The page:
As PikeOS is based on a microkernel architecture, the implementation of networking applications is very flexible. Generally spoken, the developer has the choice to implement the entire low-level hardware access, TCP/IP stack and application within one single user space partition. However, this is not recommended for several reasons.
Firstly, such a software architecture is not extendable as only one partition would be able to access the same Ethernet port at the same time. Secondly, the solution would not be portable as an exchange of the Ethernet hardware would require adjustments to the user space application itself to replace the Ethernet driver. And thirdly, the Ethernet port is not available for tracing and debugging purposes during the development phase.
The recommended way to setup networking within a PikeOS system consists of splitting the networking components into three parts:
- Link level Ethernet driver
- (TCP/IP) network stack
The low-level Ethernet driver implements the direct hardware access and is the only component to be replaced when the hardware would change. In terms of code size, this part is the smallest. In addition, the driver virtualizes the Ethernet port and provides a configurable number of channels to guest operating systems. The software interface of each channel can be realized as a PikeOS file provider or via PikeOS queuing ports. The driver itself typically sits within a special user space partition called service partition. It is also possible to implement the Ethernet driver within the kernel space in case the requirements on latency or performance are stricter.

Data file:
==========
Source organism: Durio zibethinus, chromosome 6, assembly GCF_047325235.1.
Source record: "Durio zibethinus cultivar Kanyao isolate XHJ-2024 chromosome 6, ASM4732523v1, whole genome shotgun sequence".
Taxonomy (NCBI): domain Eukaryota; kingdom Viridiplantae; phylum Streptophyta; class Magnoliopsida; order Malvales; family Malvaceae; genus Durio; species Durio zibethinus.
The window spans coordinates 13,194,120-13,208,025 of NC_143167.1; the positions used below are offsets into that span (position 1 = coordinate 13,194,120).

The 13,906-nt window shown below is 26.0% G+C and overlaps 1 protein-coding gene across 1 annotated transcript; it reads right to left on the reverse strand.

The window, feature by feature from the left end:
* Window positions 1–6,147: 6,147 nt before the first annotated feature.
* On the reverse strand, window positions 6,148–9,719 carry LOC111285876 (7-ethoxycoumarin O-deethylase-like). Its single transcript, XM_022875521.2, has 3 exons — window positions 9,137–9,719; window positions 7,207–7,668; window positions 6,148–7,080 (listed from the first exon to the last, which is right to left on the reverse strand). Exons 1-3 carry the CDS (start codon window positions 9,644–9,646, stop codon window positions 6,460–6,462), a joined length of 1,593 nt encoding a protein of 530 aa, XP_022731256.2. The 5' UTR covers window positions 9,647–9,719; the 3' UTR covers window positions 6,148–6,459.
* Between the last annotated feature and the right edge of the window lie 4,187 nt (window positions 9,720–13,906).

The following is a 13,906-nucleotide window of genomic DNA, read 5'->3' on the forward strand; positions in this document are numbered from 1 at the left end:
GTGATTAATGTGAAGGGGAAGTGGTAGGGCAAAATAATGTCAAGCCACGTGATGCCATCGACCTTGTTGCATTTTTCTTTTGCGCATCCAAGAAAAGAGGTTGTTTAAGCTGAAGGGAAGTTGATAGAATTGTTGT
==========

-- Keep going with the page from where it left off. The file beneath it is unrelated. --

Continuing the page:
Figure 2 shows an example PikeOS system that follows the recommended scheme. This setup consists of 4 partitions. The low level Ethernet driver resides in the service partition and offers one virtualized Ethernet channel to the development tool agents that provide debugging and tracing services. You can find a more in-deep discussion on that topic here: Multiplexing Application Input/Output
The Linux partition consists of two major parts: the Linux kernel and the (network) applications. The kernel contains the TCP/IP stack and utilizes the low-level link level Ethernet driver via the PikeOS file system. The network applications are accessing the TCP/IP stack via the standard BSD socket API.
The remaining two partitions are using a lightweight open source TCP/IP stack called lwIP. Here, the application is directly linked against this network stack and utilizes a simplified API. The BSD socket is available optionally as well. Since this is a lightweight implementation, certain restrictions apply. Please refer to the LwIP Article (wikipedia) for more details.
As pictured, such an architecture allows sharing a single Ethernet port between 3 different partition applications each having their own IP address, as well as between the development tool agents (debugging, tracing, monitoring).
Note: lwIP is not intended to be used within Safety-relevant applications. That is because this network stack is not certifiable.
Please refer to Networking in Safety-critical Environments for a network solution that can be used in projects that have high Safety requirements
(even up to ISO 262626 ASIL D/ DO-178C DAL A).